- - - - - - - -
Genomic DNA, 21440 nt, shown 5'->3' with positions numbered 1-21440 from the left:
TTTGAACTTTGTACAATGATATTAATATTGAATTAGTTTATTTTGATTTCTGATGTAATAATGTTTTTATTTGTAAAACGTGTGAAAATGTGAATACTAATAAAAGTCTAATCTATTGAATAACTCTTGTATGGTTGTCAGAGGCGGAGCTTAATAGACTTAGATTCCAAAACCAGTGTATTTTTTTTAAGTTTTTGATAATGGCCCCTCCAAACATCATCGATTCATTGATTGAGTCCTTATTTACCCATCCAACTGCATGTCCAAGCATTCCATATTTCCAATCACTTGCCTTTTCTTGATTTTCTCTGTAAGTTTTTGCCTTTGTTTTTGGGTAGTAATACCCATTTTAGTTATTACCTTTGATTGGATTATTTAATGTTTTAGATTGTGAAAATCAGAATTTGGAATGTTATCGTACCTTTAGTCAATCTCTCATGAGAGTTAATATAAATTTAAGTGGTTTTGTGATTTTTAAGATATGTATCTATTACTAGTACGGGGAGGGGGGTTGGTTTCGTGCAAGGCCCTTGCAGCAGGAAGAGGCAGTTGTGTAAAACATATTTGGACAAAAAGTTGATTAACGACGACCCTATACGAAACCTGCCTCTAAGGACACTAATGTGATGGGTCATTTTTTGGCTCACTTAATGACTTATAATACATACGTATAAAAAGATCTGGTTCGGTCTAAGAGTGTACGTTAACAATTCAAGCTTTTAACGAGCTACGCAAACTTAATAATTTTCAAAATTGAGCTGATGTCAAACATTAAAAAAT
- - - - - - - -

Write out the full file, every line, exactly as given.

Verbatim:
Genomic DNA, 21440 nt, shown 5'->3' with positions numbered 1-21440 from the left:
TTTGAACTTTGTACAATGATATTAATATTGAATTAGTTTATTTTGATTTCTGATGTAATAATGTTTTTATTTGTAAAACGTGTGAAAATGTGAATACTAATAAAAGTCTAATCTATTGAATAACTCTTGTATGGTTGTCAGAGGCGGAGCTTAATAGACTTAGATTCCAAAACCAGTGTATTTTTTTTAAGTTTTTGATAATGGCCCCTCCAAACATCATCGATTCATTGATTGAGTCCTTATTTACCCATCCAACTGCATGTCCAAGCATTCCATATTTCCAATCACTTGCCTTTTCTTGATTTTCTCTGTAAGTTTTTGCCTTTGTTTTTGGGTAGTAATACCCATTTTAGTTATTACCTTTGATTGGATTATTTAATGTTTTAGATTGTGAAAATCAGAATTTGGAATGTTATCGTACCTTTAGTCAATCTCTCATGAGAGTTAATATAAATTTAAGTGGTTTTGTGATTTTTAAGATATGTATCTATTACTAGTACGGGGAGGGGGGTTGGTTTCGTGCAAGGCCCTTGCAGCAGGAAGAGGCAGTTGTGTAAAACATATTTGGACAAAAAGTTGATTAACGACGACCCTATACGAAACCTGCCTCTAAGGACACTAATGTGATGGGTCATTTTTTGGCTCACTTAATGACTTATAATACATACGTATAAAAAGATCTGGTTCGGTCTAAGAGTGTACGTTAACAATTCAAGCTTTTAACGAGCTACGCAAACTTAATAATTTTCAAAATTGAGCTGATGTCAAACATTAAAAAAT